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The Dallas Mavericks introduced their new leadership, but questions remain

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The Mavericks didn’t fully address the elephant in the room.

Doyle Rader

DALLAS — Thursday morning, the Dallas Mavericks introduced their new general manager and head coach at a press conference. Mavericks’ owner Mark Cuban and CEO Cynt Marshall flanked Nico Harrison and Jason Kidd, who will fill those roles, respectively, on a stage at center court at the American Airlines Center in Dallas.

In terms of press conferences, it was fairly routine. Each spoke with enthusiasm about the future of the organization. Harrison and Kidd specifically said how excited they were to get to work alongside Luka Doncic. Through all the smiles and platitudes, though, an elephant hung in the room. Kidd’s hiring sparked much criticism because of his guilty plea to domestic abuse in 2001. While Kidd, Marshall, and Cuban spoke broadly about his past, it was clear that they didn’t want to tackle the matter head on in a public setting.

Cuban hired Marshall in 2018 in the wake of reporting by Sports Illustrated that uncovered a deep-seeded culture of sexual harassment, domestic abuse, and workplace misconduct in order to change the internal culture of the organization. At her introductory press conference, Marshall stated that she was instituting a zero-tolerance policy for all team employees for both the office and basketball operations side of the organization. The hiring of Kidd, because of his history of domestic violence, called into question whether the Mavericks were following their own self-imposed guidelines.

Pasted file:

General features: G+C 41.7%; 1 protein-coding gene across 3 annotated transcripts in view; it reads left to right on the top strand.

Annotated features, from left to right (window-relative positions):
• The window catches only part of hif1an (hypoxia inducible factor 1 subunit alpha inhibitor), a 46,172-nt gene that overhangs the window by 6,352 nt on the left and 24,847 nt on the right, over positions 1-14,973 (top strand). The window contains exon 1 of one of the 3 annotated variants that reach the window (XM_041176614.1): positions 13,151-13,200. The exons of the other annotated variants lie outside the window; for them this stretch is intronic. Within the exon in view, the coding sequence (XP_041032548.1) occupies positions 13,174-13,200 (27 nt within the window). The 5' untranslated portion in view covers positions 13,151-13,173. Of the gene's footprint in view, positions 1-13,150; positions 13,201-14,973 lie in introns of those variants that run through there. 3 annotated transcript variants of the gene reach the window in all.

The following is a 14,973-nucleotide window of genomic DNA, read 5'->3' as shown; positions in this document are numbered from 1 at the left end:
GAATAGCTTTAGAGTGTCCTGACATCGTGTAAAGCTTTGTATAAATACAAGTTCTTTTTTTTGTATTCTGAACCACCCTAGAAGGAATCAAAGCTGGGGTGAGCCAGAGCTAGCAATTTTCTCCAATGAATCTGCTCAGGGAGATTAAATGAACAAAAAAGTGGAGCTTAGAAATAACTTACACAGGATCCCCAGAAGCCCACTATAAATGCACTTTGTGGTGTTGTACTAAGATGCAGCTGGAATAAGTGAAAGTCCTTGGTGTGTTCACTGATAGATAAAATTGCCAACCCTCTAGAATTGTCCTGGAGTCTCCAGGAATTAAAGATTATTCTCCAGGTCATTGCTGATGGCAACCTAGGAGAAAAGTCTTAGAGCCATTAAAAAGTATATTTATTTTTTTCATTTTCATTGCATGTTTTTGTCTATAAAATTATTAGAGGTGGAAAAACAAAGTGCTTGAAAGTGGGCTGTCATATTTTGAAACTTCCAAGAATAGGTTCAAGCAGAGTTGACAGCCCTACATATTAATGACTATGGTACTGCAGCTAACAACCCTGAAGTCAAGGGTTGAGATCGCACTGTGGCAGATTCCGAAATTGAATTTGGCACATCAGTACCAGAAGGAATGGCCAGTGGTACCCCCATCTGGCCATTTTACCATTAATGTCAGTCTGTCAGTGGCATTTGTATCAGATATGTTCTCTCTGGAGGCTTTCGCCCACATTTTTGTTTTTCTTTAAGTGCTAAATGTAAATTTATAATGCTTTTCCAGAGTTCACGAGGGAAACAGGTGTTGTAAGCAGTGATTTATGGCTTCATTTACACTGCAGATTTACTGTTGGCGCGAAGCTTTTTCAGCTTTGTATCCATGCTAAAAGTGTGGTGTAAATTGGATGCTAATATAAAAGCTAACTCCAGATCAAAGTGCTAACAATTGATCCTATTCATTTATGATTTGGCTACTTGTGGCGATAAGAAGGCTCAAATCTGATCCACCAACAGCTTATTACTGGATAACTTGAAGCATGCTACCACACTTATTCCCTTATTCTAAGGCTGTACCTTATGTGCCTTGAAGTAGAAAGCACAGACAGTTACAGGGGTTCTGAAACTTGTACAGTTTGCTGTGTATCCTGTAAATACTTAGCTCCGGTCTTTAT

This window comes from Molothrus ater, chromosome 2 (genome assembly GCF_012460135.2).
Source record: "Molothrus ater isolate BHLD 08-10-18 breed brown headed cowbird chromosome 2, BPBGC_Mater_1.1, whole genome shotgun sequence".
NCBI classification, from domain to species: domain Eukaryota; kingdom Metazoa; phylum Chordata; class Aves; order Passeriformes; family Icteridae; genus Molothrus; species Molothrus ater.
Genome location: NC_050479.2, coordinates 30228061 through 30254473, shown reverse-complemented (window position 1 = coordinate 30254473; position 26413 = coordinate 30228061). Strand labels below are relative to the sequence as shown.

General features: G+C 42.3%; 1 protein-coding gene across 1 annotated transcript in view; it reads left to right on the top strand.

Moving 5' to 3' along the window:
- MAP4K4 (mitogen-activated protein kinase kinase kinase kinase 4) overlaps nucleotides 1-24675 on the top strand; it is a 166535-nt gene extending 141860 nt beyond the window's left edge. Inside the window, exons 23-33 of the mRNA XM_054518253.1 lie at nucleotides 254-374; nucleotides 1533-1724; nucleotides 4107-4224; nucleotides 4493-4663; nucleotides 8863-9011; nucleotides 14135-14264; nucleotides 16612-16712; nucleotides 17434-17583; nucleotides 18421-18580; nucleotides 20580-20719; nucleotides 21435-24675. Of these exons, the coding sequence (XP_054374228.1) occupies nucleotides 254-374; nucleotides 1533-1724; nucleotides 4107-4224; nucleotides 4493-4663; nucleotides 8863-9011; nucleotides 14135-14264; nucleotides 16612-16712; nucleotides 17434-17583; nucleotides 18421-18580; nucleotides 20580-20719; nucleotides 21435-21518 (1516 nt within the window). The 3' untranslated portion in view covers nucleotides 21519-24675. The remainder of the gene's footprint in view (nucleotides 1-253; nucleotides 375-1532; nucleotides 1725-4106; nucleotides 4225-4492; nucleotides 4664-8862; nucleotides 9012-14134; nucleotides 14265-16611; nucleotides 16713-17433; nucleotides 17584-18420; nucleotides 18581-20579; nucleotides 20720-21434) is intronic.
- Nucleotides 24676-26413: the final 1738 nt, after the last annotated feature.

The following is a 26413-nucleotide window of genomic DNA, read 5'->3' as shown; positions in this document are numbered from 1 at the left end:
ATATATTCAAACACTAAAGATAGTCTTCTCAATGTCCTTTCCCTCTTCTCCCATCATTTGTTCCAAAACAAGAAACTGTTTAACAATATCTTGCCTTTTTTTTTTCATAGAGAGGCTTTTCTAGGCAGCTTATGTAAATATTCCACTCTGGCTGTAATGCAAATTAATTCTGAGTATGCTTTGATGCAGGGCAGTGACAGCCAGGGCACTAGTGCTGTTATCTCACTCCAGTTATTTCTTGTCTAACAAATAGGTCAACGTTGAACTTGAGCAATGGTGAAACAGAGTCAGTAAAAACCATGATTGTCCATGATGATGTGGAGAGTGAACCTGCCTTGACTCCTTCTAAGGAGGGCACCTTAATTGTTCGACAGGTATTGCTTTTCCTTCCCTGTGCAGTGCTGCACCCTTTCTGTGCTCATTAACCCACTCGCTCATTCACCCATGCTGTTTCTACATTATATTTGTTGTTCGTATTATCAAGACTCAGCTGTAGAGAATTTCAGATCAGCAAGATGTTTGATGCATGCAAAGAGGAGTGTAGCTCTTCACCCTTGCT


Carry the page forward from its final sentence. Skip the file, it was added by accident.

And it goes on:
“We talked about his past,” Marshall said about her conversations with Kidd upon his hiring. “We talked about some of the history, and he walked me through his journey, which I will call it a journey. He walked me through that. And at the end of that process, I very much felt like we were doing the right thing. I didn’t feel like we were undermining our zero-tolerance policy or our values or our code of conduct at all.”

Marshall says that she didn’t bring in outside help in evaluating Kidd and his past during the hiring process. Instead, she went through the process of vetting him herself. However, when asked about the zero-tolerance policy that she imposed upon her hiring, she deflected the question and spoke more broadly about the team’s code of conduct rather than how Kidd’s hiring falls within those parameters.

“The Dallas Mavericks have a set of values—character, respect, authenticity, fairness, teamwork, and safety, both physical and emotional safety,” Marshall said. “We have a zero-tolerance policy for misconduct, sexual harassment, false allegations, or anything that puts our employees in danger. If you don’t adhere to our code of conduct and our values, you don’t get the benefit of enjoying employment at the Dallas Mavericks.”